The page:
# Losing Solutions to a Rational Equation

To solve a rational equation, say $$\dfrac{3}{x-2}=\dfrac{1}{x-1}+\dfrac{7}{(x-1)(x-2)}$$, the usual strategy is to multiply both sides of the equation by the least common denominator (LCD). In this case, the LCD is $$(x-1)(x-2)$$ and multiplying both sides of the equation yields $$3(x-1)=(x-2)+7$$. The question is now reduced to solving a linear equation and the solutions to this linear equation will be the solutions to the rational equation (assuming they don't create a zero in any of the denominators).

However, this method of multiplying both sides by the LCD seems funny to me. How are we 100% certain that in doing so we don't "lose" any potential solutions to the rational equation? Is there any rigorous way to prove that this method gives us $$\textbf{all}$$ of the solutions to a rational equation? I apologize if this question is trivial.

Intuitively, it seems as though when we multiply both sides by the LCD, we are just getting rid of the "rejected solutions" that will cause a zero in any of the denominators.

• You don't, which is why this method (along with raising both sides to even powers) requires one to check for extraneous solutions, something your textbook or teacher should have pointed out (assuming either applies to you). However, I believe the only way an extraneous solution can arise in this situation is when one of the solutions makes an original denominator equal to zero (because otherwise you'd be multiplying both sides by a nonzero number). Commented Oct 31, 2020 at 17:38
• When one of the denominators is zero it is undefined, so we should not worry about them: in a field like $\Bbb R$, multiplying both sides by a nonzero number do not change the solution set. Commented Oct 31, 2020 at 17:44
• @player3236 So I can think of it as $x \ne 2$ and $x \ne 1$ from the beginning. Thus, when we multiply both sides by the LCD, we are multiplying both sides by a non-zero number and hence not changing the solution set? Commented Oct 31, 2020 at 17:46
• Yes. The original solutions will remain. However if you solve the new equation and somehow get $x=1$ or $x=2$ (which is very unlikely) you can straight up reject them. Commented Oct 31, 2020 at 17:48

Losing or gaining solutions to an equation happens when you perform an operation which is either not uniquely invertible, or an inverse of such an operation. For example, with squaring we see: $$y=x\to y^2=x^2\to y=\pm x$$

The function $$x^2$$ is not injective and does not have a unique inverse, and so that step produces extra solutions.

However, multiplying by a given polynomial is fine at any point where the polynomial is non-zero, as the inverse of that operation is just dividing by said polynomial.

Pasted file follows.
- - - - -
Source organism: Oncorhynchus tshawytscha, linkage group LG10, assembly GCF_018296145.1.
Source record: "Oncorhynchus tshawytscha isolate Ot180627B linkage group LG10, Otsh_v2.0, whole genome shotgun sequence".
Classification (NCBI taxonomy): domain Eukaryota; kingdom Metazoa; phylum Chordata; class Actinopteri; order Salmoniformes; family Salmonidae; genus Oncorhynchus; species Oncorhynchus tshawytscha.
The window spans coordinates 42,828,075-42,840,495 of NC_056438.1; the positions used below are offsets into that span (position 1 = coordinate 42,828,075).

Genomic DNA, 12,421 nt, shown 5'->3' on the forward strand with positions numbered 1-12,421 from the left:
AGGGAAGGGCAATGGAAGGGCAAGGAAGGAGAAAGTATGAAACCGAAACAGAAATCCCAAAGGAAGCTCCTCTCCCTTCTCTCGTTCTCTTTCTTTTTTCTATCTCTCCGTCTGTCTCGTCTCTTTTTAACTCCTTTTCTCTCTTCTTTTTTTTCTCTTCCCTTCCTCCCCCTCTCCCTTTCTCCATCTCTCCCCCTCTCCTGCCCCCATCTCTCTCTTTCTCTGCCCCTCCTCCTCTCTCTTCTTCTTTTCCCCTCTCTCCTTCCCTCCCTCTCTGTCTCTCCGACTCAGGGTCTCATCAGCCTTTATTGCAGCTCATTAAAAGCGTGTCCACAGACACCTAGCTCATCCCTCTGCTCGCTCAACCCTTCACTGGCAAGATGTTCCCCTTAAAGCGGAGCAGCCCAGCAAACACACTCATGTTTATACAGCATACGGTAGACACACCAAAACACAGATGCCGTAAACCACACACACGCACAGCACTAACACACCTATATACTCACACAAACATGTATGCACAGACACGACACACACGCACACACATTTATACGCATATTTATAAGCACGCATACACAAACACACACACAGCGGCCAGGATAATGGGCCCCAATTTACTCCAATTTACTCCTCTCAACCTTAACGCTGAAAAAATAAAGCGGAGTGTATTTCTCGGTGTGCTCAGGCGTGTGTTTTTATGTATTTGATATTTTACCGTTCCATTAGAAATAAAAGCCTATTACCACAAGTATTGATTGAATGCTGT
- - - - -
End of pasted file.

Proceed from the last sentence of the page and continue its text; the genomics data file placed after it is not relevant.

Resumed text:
So, in your question, multiplying by $$(x-1)(x-2)$$ is fine, but you must discount $$x=1$$ and $$x=2$$ if they arise as solutions. In this case, they aren't, so you haven't gained any solutions.

• I really like this response, thank you. However, do you mean that the function $x^2$ is not injective and hence when we take the inverse, we can end up with more than one element in the pre-image? You stated that its the inverse to $x^2$ that is not injective. Commented Oct 31, 2020 at 17:54
• Note that multiplication by $0$ does not correspond to applying an invertible function operation. That is, $f(x) = 0 \cdot x$ is not an injective function (unless the domain is a singleton or empty). See also the google search "rational equation" + "extraneous solution". Commented Oct 31, 2020 at 17:54
• @NicholasRoberts my mistake, good spot. You're absolutely right, since $x^2\equiv (-x)^2$. Commented Oct 31, 2020 at 17:59
• Let $f$ be an invertible function. It may be as simple as $x = y \rightarrow f(x) = f(y) \rightarrow f^{-1}(f(x)) = f^{-1}(f(y)) \rightarrow x = y$. Hence our original solution was not lost. I see now the necessity of the operation being invertible. Thank you for all the help. Commented Oct 31, 2020 at 18:09
• @Nicholas Roberts: how to rigorously prove --- Regarding operations that preserve equality, see Why do we have to do the same things to both sides of an equation? and In a group $G$ with operation $\star$, can I apply $\star$ to both sides of an equation?. Regarding (essentially) operations that preserve inequality, see this 25 February 2003 sci.math post. Commented Oct 31, 2020 at 18:33

At worse, multiplying an equation by a common expression can introduce alien solutions (when you multiply by zero), but not lose any: if $$a=b$$, $$ac=bc$$ remains true.

Your equation has meaning only when $$x\ne1$$ and $$x\ne2$$, so if you multiply by $$(x-1)(x-2)$$, you will not introduce any if you keep this condition.

• I see. So here, $(x-1)(x-2)$ is playing the role of the non-zero $c$ you multiply both sides of the equation by. And the implication that $a=b \implies ac=bc$ for non-zero $c$ follows immediately from the field axioms. Is this a correct way to think about it? Commented Oct 31, 2020 at 17:50
• @NicholasRoberts: yep. Notice that $a=b\implies 0a=0b$ is also true ! No solution ever lost.
– user65203
Commented Oct 31, 2020 at 17:50

Declare $$x\ne 1$$ and $$x\ne 2$$ to avoid the division by zero. As you do ordinary algebraic manipulation, you get $$3(x-1)-(x-2)-7 =0 \implies x=4$$ which does not contradict the declarations made, this solution is correct. One can also put it in the original equation to confirm that you get $$3/3=3/2$$. So all is well, here in your question, you have not missed anyting.